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The control unit is the circuitry that controls the flow of information through the processor, and coordinates the activities of the other units within it. In a way, it is the "brain within the brain", as it controls what happens inside the processor, which in turn controls the rest of the PC.
The functions performed by the control unit vary greatly by the internal architecture of the CPU, since the control unit really implements this architecture. On a regular processor that executes x86 instructions natively, the control unit performs the tasks of fetching, decoding, managing execution and then storing results. On a processor with a RISC core the control unit has significantly more work to do. It manages the translation of x86 instructions to RISC micro-instructions, manages scheduling the micro-instructions between the various execution units, and juggles the output from these units to make sure they end up where they are supposed to go. On one of these processors the control unit may be broken into other units (such as a scheduling unit to handle scheduling and a retirement unit to deal with results coming from the pipeline) due to the complexity of the job it must perform.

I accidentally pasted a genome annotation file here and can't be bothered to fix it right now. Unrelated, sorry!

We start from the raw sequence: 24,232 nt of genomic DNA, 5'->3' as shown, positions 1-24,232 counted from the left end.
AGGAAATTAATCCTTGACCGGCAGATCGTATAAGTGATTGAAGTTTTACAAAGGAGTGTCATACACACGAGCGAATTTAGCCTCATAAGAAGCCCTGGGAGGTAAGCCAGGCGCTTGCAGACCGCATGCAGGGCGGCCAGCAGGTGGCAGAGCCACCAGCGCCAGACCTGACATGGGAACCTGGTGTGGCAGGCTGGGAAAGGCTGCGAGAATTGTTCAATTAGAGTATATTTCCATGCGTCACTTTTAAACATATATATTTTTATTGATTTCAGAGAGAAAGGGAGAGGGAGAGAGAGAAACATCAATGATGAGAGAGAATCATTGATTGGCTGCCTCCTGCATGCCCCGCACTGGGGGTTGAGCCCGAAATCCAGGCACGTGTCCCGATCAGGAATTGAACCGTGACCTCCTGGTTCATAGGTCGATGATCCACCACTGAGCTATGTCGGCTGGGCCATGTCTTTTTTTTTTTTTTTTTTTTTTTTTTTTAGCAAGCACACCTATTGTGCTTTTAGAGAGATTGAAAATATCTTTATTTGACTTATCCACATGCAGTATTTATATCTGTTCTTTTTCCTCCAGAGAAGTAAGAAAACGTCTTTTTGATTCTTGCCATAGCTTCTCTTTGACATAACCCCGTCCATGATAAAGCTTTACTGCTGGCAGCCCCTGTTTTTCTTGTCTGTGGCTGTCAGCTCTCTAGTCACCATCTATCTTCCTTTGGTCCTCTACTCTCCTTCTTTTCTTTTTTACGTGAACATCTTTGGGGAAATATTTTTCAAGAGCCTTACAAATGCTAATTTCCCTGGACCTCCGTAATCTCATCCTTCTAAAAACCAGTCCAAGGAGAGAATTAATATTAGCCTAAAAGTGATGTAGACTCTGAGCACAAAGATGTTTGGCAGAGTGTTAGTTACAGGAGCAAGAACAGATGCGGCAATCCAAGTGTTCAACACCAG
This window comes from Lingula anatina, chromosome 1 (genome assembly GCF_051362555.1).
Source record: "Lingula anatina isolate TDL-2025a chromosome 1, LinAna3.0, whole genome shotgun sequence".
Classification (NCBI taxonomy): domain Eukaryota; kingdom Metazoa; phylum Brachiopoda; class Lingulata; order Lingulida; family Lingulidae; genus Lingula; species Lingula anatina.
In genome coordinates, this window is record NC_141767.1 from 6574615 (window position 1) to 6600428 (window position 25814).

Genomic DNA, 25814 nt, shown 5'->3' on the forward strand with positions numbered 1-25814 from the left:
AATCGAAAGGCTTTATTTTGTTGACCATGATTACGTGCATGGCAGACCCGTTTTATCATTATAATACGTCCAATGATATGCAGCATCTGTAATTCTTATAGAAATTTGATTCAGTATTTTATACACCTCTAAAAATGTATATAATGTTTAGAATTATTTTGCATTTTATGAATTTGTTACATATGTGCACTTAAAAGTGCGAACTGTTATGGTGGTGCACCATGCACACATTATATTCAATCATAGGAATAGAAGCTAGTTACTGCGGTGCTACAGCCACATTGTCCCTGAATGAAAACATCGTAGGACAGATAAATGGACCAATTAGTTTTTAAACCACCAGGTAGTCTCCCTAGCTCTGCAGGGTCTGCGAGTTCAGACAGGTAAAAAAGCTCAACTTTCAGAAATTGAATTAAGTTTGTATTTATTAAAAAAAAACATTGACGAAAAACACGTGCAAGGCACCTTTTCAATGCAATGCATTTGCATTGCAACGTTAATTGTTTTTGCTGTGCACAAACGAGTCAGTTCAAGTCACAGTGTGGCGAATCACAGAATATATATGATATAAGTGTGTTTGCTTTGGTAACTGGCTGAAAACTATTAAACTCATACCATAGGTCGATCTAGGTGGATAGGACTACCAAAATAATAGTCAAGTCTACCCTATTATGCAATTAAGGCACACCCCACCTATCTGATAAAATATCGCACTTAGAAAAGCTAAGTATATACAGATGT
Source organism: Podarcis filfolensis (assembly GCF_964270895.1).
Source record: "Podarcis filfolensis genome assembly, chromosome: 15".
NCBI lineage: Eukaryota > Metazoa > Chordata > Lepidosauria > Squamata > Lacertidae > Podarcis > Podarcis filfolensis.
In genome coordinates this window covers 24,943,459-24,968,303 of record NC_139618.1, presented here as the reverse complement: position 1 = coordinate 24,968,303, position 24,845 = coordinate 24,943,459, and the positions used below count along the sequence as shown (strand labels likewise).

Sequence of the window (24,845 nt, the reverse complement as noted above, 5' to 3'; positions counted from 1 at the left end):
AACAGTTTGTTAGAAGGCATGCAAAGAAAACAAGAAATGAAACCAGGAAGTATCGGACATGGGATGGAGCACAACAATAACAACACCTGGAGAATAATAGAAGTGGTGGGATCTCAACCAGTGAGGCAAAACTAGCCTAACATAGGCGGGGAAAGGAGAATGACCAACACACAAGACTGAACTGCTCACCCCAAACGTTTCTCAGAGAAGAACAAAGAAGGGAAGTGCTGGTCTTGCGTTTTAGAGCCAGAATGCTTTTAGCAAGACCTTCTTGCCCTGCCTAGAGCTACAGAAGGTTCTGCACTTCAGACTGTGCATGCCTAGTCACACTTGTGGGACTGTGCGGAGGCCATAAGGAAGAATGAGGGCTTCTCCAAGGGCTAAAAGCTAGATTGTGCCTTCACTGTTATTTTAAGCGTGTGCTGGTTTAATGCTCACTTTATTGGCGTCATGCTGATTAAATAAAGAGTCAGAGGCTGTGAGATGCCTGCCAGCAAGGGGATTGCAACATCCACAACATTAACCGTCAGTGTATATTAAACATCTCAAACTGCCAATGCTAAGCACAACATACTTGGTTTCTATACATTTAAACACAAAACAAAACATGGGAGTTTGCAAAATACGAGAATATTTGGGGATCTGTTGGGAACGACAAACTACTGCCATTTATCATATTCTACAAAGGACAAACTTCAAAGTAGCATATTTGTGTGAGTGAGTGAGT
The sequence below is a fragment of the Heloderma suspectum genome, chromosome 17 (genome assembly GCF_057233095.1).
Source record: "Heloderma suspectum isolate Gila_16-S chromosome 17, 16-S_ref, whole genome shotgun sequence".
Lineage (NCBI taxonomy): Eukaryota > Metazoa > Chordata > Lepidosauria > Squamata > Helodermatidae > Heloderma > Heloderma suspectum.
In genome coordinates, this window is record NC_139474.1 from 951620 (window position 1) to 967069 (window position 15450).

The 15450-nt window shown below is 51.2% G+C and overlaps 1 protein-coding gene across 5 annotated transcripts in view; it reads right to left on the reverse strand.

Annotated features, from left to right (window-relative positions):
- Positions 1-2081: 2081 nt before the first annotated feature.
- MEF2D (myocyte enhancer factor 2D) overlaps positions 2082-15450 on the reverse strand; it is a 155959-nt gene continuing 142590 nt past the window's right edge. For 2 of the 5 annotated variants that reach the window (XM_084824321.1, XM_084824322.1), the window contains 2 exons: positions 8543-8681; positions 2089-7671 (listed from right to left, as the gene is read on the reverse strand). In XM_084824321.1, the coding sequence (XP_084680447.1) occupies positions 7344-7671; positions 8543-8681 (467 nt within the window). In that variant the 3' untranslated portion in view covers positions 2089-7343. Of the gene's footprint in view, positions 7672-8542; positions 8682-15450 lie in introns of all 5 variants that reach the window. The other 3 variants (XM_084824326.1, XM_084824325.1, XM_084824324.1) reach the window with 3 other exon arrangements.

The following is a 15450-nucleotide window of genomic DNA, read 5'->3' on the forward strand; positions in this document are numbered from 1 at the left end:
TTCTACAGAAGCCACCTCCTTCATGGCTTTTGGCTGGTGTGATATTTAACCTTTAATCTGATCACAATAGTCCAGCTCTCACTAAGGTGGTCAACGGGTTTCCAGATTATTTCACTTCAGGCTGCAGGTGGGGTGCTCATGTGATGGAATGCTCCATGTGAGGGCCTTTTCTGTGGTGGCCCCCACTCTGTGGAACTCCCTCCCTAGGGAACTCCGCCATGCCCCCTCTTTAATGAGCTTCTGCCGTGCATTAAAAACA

More details on what the control unit does can be seen by looking at the section on instruction execution.
Next: Integer Execution Units